[Interviewer’s Note: This is a series of interviews featuring the contributors of The Beastly Bride: Tales of the Animal People edited by Ellen Datlow and Terri Windling.]
Lucius Shepard was born in Lynchburg Virginia, grew up in Daytona Beach, Florida, and currently lives in Portland, Oregon. His fiction has won the Nebula Award, the Hugo Award, The International Horror Writers Award, The National Magazine Award, the Locus Award, The Theodore Sturgeon Award, the Shirley Jackson award, and the World Fantasy Award.
His latest books are the massive career retrospective, The Best of Lucius Shepard, and a collection of short fiction called Viator Plus. Forthcoming in 2010 is collection of five novellas, tentatively called Extras. He is finishing work on a longish novel about which he will not speak.
Charles Tan: Hi! Thanks for agreeing to do the interview. What made you decide to use grackles in your story?
Lucius Shepard: Because the folk tale I referenced in the story specified grackles. I’ve no particular fondness for grackles. By all accounts they’re devious, vicious, unprincipled, rather like people, though grackles are nowhere near the conversationalists that human beings are.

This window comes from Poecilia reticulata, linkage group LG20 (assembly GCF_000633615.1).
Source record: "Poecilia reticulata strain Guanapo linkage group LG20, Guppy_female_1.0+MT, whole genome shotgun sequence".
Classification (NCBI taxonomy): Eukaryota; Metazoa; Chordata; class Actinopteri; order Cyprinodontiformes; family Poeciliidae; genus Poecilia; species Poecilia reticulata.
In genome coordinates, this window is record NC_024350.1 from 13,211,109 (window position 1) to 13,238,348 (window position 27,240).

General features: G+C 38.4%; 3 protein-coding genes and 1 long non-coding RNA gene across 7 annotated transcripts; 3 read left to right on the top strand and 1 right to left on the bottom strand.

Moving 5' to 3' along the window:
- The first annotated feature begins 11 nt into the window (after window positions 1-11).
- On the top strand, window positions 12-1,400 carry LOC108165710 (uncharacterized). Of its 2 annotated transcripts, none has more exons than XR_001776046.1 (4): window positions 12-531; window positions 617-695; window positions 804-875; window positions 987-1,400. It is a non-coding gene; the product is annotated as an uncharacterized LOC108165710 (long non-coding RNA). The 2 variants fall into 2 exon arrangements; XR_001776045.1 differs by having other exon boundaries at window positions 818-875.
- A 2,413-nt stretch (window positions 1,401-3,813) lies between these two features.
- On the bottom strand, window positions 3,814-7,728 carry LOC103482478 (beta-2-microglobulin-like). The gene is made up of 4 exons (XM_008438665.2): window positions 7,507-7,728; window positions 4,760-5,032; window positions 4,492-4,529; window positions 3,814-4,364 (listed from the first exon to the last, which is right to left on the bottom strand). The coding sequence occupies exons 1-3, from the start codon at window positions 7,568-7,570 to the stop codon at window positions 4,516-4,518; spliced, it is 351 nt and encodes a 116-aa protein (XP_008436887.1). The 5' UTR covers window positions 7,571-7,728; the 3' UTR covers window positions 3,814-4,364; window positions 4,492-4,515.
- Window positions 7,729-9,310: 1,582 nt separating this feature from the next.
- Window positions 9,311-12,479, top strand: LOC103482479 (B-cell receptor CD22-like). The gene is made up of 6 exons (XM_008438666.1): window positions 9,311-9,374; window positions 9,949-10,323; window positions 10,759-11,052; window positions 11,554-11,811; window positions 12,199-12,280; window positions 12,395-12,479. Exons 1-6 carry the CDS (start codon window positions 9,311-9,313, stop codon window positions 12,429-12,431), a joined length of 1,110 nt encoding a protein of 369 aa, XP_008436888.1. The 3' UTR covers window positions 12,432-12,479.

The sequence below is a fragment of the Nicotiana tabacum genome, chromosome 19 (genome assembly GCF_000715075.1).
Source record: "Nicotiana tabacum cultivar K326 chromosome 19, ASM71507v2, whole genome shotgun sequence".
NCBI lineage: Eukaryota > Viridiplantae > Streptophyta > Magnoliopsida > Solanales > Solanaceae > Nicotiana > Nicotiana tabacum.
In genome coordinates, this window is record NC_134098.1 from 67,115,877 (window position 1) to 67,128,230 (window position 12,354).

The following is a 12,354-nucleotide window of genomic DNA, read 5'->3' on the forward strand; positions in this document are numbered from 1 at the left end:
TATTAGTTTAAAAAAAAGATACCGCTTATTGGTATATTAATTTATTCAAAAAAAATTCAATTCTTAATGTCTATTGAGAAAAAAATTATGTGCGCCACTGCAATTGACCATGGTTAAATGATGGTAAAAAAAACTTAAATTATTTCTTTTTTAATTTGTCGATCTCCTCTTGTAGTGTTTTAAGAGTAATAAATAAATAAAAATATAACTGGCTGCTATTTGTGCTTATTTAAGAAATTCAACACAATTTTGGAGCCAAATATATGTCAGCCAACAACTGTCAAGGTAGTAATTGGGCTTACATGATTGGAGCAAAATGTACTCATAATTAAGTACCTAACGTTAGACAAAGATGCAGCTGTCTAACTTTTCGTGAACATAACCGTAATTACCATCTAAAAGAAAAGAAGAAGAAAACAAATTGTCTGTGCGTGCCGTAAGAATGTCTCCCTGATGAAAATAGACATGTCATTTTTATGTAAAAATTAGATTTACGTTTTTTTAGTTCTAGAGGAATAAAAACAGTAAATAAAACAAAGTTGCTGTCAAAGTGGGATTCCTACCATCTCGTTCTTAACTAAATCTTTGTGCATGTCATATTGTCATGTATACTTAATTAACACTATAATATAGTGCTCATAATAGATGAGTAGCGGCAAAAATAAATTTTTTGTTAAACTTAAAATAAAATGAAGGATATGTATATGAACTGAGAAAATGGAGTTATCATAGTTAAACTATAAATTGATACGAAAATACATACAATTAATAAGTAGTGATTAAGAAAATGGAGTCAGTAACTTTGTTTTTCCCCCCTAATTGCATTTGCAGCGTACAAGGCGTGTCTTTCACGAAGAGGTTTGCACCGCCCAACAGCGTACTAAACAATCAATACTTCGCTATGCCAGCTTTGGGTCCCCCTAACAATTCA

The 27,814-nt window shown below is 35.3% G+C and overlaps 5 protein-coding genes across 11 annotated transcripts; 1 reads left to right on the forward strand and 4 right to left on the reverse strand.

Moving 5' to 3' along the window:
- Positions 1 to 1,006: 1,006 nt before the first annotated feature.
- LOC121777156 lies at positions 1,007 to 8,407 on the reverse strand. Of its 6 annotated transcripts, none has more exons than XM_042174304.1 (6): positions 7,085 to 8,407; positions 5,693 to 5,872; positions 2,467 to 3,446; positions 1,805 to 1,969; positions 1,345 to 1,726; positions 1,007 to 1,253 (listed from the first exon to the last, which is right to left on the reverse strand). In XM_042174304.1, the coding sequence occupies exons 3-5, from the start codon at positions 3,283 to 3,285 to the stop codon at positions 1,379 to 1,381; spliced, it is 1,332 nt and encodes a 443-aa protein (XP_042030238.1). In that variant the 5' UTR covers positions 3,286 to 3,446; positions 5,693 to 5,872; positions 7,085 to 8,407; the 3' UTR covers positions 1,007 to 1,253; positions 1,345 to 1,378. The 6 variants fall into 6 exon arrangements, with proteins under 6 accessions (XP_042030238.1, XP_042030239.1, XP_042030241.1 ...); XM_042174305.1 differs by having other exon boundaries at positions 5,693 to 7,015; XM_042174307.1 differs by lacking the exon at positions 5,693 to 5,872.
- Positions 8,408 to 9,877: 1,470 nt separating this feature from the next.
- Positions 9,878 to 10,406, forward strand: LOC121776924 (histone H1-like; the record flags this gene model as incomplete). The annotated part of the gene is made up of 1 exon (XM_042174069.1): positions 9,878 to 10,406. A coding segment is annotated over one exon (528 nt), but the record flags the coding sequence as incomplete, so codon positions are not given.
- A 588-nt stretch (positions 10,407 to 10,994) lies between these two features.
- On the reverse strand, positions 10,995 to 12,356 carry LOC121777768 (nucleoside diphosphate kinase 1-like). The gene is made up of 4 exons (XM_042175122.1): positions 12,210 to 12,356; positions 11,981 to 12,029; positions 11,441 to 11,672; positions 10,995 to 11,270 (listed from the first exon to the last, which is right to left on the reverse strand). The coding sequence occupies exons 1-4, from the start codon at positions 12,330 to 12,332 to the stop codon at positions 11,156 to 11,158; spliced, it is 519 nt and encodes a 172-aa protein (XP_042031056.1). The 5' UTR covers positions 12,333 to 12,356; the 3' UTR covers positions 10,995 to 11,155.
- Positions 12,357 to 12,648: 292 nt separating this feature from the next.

CT: What is it about Blackbeard and the Devil’s Birds that interests you?
LS: I’ve always had a passing interest in pirates, and the Devil’s Birds story relating to Blackbeard piqued that interest; but frankly the idea of typical transformations, were-creatures and all that, didn’t really thrill me until I thought about using a high school football team as a focal point. I was far more intrigued by the idea of writing a fantasy in which high school athletics featured prominently–it’s not something you often see.
CT: “The Flock” is one of the lengthier pieces in the anthology. How did you decide upon the length, or was it the result of simply writing the story you wanted to tell?
LS: The latter. I usually write long is all. I considered it a triumph that I could manage this story at less than novella length.
CT: In your last three lines, Dawn and your narrator provide two different paradigms when it comes to memory. Whose perspective do you personally subscribe to?
LS: Neither…or both. The power of memory is transformative and allows us to edit reality as we choose.
CT: What’s the appeal of the Beastly Bride concept for you?
LS: The concept mainly appealed to the fact that I had a story in mind that fit it (sort of, anyway). But I suppose I have an overarching fascination with the concept of transformation, as does the rest of humanity, judging by the number of legends and folk tales dealing with the subject, not to mention the number of genre stories. I chose to employ a more mechanical type pf transformation than is usual because I thought it lent the story a darker, spookier edge.